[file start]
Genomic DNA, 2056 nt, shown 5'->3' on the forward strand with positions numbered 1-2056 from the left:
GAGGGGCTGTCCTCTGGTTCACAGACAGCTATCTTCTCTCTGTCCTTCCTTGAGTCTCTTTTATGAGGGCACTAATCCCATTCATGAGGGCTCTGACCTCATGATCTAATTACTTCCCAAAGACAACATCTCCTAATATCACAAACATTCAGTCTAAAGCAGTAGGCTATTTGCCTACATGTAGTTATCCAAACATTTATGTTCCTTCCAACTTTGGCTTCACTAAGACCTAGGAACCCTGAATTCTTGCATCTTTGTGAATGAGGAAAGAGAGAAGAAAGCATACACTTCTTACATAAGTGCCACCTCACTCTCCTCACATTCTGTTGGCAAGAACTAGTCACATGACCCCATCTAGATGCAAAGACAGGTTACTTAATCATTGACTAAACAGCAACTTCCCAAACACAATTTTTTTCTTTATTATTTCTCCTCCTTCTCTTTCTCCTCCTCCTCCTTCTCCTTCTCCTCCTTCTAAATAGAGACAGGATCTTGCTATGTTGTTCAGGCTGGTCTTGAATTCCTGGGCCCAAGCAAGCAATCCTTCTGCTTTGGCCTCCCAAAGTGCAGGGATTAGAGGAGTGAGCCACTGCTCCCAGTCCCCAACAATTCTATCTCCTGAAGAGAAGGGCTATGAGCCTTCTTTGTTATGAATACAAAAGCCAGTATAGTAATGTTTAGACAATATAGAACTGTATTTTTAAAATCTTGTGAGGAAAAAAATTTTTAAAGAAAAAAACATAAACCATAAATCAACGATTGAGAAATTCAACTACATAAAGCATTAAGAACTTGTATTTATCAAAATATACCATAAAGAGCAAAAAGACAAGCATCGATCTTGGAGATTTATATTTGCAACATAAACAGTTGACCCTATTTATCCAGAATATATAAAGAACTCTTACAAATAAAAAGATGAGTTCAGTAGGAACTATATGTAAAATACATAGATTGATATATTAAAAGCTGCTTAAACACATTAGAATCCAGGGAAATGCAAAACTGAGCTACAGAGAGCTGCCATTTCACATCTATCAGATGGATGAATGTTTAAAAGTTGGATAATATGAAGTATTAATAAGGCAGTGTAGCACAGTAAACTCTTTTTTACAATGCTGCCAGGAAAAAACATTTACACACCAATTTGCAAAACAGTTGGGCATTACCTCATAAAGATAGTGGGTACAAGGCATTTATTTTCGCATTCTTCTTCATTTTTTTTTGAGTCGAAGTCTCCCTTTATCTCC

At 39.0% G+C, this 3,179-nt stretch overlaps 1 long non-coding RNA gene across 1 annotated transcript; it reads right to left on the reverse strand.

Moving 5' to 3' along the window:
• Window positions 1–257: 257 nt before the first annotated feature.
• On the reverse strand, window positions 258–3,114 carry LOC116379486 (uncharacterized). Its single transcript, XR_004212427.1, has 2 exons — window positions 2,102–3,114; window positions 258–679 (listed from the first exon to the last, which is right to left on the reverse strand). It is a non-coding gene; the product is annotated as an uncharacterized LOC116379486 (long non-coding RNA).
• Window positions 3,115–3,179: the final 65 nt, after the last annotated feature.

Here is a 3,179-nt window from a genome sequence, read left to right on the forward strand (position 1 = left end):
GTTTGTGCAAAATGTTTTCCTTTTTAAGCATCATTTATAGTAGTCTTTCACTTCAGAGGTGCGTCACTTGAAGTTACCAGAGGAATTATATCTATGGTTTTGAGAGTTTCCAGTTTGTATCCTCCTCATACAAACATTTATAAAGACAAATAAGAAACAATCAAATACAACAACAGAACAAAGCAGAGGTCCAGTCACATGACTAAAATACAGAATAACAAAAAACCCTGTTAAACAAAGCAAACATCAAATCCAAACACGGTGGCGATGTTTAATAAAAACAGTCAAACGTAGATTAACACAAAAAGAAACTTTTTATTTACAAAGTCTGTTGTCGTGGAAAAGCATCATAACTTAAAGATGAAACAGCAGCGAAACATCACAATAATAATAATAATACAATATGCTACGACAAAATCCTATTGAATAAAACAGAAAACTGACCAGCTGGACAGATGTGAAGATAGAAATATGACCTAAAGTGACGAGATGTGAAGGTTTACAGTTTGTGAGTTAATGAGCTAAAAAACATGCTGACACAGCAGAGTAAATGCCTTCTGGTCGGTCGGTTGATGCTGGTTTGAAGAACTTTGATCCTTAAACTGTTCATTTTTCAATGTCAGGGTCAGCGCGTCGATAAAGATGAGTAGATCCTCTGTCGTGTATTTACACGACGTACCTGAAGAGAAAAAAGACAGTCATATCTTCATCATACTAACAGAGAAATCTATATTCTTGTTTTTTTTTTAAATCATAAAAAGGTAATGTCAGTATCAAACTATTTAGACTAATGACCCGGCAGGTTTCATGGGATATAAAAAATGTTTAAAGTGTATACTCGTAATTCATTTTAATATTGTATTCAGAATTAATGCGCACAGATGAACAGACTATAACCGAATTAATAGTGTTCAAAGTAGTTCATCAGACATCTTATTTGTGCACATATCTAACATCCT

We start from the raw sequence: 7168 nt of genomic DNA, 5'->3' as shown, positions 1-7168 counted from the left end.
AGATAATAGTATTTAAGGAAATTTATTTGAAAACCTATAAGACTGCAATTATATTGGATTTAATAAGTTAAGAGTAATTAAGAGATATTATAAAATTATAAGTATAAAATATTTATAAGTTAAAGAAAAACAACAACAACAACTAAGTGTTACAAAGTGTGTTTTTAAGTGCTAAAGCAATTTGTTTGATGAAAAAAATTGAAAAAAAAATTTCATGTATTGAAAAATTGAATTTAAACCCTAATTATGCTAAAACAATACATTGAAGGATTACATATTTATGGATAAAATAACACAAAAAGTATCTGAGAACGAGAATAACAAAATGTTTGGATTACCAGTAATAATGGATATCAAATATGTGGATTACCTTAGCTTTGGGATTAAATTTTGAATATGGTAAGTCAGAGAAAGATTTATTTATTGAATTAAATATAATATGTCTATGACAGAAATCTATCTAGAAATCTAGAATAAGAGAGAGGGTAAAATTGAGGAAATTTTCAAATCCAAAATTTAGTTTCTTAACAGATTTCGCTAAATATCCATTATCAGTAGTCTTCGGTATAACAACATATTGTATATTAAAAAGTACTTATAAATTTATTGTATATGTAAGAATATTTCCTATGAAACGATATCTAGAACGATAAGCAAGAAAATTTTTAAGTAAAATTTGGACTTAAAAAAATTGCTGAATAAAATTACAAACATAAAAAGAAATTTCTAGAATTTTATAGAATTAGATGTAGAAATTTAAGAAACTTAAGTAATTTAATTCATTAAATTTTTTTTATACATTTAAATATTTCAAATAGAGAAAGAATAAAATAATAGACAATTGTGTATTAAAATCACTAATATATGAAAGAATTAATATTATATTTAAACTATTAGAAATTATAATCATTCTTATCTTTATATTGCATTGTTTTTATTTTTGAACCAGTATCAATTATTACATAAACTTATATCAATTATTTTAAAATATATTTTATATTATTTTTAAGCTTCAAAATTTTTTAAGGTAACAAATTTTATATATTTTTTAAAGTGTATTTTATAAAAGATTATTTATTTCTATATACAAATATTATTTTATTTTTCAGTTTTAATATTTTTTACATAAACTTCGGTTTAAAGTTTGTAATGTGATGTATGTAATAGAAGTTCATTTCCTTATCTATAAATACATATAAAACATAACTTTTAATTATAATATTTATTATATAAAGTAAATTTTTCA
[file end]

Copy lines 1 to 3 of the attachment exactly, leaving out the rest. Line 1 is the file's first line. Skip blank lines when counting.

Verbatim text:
Genomic DNA, 2056 nt, shown 5'->3' on the forward strand with positions numbered 1-2056 from the left:
GAGGGGCTGTCCTCTGGTTCACAGACAGCTATCTTCTCTCTGTCCTTCCTTGAGTCTCTTTTATGAGGGCACTAATCCCATTCATGAGGGCTCTGACCTCATGATCTAATTACTTCCCAAAGACAACATCTCCTAATATCACAAACATTCAGTCTAAAGCAGTAGGCTATTTGCCTACATGTAGTTATCCAAACATTTATGTTCCTTCCAACTTTGGCTTCACTAAGACCTAGGAACCCTGAATTCTTGCATCTTTGTGAATGAGGAAAGAGAGAAGAAAGCATACACTTCTTACATAAGTGCCACCTCACTCTCCTCACATTCTGTTGGCAAGAACTAGTCACATGACCCCATCTAGATGCAAAGACAGGTTACTTAATCATTGACTAAACAGCAACTTCCCAAACACAATTTTTTTCTTTATTATTTCTCCTCCTTCTCTTTCTCCTCCTCCTCCTTCTCCTTCTCCTCCTTCTAAATAGAGACAGGATCTTGCTATGTTGTTCAGGCTGGTCTTGAATTCCTGGGCCCAAGCAAGCAATCCTTCTGCTTTGGCCTCCCAAAGTGCAGGGATTAGAGGAGTGAGCCACTGCTCCCAGTCCCCAACAATTCTATCTCCTGAAGAGAAGGGCTATGAGCCTTCTTTGTTATGAATACAAAAGCCAGTATAGTAATGTTTAGACAATATAGAACTGTATTTTTAAAATCTTGTGAGGAAAAAAATTTTTAAAGAAAAAAACATAAACCATAAATCAACGATTGAGAAATTCAACTACATAAAGCATTAAGAACTTGTATTTATCAAAATATACCATAAAGAGCAAAAAGACAAGCATCGATCTTGGAGATTTATATTTGCAACATAAACAGTTGACCCTATTTATCCAGAATATATAAAGAACTCTTACAAATAAAAAGATGAGTTCAGTAGGAACTATATGTAAAATACATAGATTGATATATTAAAAGCTGCTTAAACACATTAGAATCCAGGGAAATGCAAAACTGAGCTACAGAGAGCTGCCATTTCACATCTATCAGATGGATGAATGTTTAAAAGTTGGATAATATGAAGTATTAATAAGGCAGTGTAGCACAGTAAACTCTTTTTTACAATGCTGCCAGGAAAAAACATTTACACACCAATTTGCAAAACAGTTGGGCATTACCTCATAAAGATAGTGGGTACAAGGCATTTATTTTCGCATTCTTCTTCATTTTTTTTTGAGTCGAAGTCTCCCTTTATCTCC

At 39.0% G+C, this 3,179-nt stretch overlaps 1 long non-coding RNA gene across 1 annotated transcript; it reads right to left on the reverse strand.